Masterclass: Alexandre Desplat

Special guest at the New French Cinema Festival in Rome, the Oscar-winning composer talks his career and the relationship between music and cinema 

In an imaginary Olympus populated by the best film composers of all time, one place belongs to Alexandre Desplat. Throughout his over 30-year career, the french composer worked on a incredible variety of films including Girl With A Pearl Earring, The Queen, The Curious Case of Benjamin Button, Harry Potter and The Deathly Hollows Part 1 and 2, The Grand Budapest Hotel and The Shape of Water. For the last two films on this list he won two Oscars (receiving eight additional nominations) and several other awards: three Césars, three BAFTAs, two Golden Globes and two Grammys.

Born in Paris in 1961, to a french father and a greek mother, Desplat started playing piano at the age of five, becoming also a skilled trumpet and flute player over the years. He studied with Claude Ballif and Iannis Xenakis in France and with Jack Hayes in the United States. Influenced by Ravel, Debussy and jazz music, the french musician was also the first composer to enter the jury of Cannes Film Festival.

Desplat stopped yesterday in Rome, Italy, to open the New French Cinema Festival with a masterclass: in a one-hour long conversation, with italian music critic Gino Castaldo, the french composer discussed his creative process, his collaborations and the relationship between music and cinema.

You used cinema to create extraordinary music: have you felt this medium as yours since the beggining?

«Yes, I’ve never thought about doing anything else but writing music for cinema: it’s a medium that I love. It makes me feel free.»

When you write a score, where do you start from? Do you talk to the director, first, to have a “music scenario”?

«Let’s say that everything starts with the script: I can have an idea of the story, but I need the images to understand as best I can. Sometimes the directors want everything right away, but to me it’s important to have those images in advance, especially if I have to create a contrast.»

Does a “film music lexicon” exist?

«It’s what I try to fight. Why should I write music with the same style and the same instruments, if every film is different? After Girl With A Pearl Earring, they asked me to write very similar scores, but I did exactly the opposite. I’m half greek and half french, I love differences and contrasts: they are essential to growth and experimentation. I like risks, that’s why I have such a diversified filmography.»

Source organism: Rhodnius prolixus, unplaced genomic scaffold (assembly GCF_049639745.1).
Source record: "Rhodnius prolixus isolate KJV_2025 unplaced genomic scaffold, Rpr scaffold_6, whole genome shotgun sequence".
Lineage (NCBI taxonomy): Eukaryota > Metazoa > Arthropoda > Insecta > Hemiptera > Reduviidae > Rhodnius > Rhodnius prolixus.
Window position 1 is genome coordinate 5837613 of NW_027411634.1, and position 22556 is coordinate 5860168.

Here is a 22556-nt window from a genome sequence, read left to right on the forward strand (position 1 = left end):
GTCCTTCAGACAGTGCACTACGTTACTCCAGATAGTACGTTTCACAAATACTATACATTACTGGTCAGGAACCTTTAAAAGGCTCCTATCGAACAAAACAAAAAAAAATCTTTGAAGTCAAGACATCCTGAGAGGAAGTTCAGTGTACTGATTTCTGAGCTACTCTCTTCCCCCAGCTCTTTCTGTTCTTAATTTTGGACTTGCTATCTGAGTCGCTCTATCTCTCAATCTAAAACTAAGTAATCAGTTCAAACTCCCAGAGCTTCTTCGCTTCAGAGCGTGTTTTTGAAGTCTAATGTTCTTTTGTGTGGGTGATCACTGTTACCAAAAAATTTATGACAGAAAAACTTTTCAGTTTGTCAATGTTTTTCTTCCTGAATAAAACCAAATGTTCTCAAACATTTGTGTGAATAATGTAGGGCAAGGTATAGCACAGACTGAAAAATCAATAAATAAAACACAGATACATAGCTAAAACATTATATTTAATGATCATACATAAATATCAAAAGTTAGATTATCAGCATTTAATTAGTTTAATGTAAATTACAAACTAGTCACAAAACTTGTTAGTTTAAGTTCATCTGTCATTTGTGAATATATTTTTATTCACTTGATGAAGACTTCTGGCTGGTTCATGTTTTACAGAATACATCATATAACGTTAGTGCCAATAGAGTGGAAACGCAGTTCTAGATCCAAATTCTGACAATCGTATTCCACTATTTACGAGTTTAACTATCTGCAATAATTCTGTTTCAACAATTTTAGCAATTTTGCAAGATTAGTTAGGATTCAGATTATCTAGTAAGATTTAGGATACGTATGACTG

You’re a big fan of italian composer Nino Rota.

«Yes, I think we have a lot in common. His music has elegance, lightness. He never flooded a film with his music, he added something. It’s what I try to do with mine.»

You won many awards, including two Oscars for The Grand Budapest Hotel and The Shape of Water: which of the films you worked on is your favorite? Where did you leave your heart?

«I hope I left my heart in all my films, because I put a total dedication in all the things I do.»

You replaced John Williams in the last two chapters of the Harry Potter saga: how was to work on a project that had a successful music history?

«It was horrible! Let’s say that, thanks to the first film, I earned the chance to work on the following one. I remember that the director didn’t want me to use John Williams’ themes too much, because the characters were not at school anymore so, finally, I had more freedom.»

Have you ever watched a film and said: “This music is wrong”?

«Yes and it still happens. Obviously I’m not talking about the films I worked on! I think that composers really have to meditate on the music they write and try to find a concept: a theme is not enough. You always have to wonder: “What does the film need? How can I make it better?”. You have to hug the film, music has to be connected with the images.»

You worked with many directors like David Fincher, Roman Polanski and Matteo Garrone, just to name a few. Do you have any unspoken wish at this point of your career?

«Yes, I loved working with Matteo Garrone and I would like to work more in Italy! I love collaborating with different directors, because every time it’s a different emotion. I’ll be working with Greta Gerwig, for example: she’s young and I know it will be great.»


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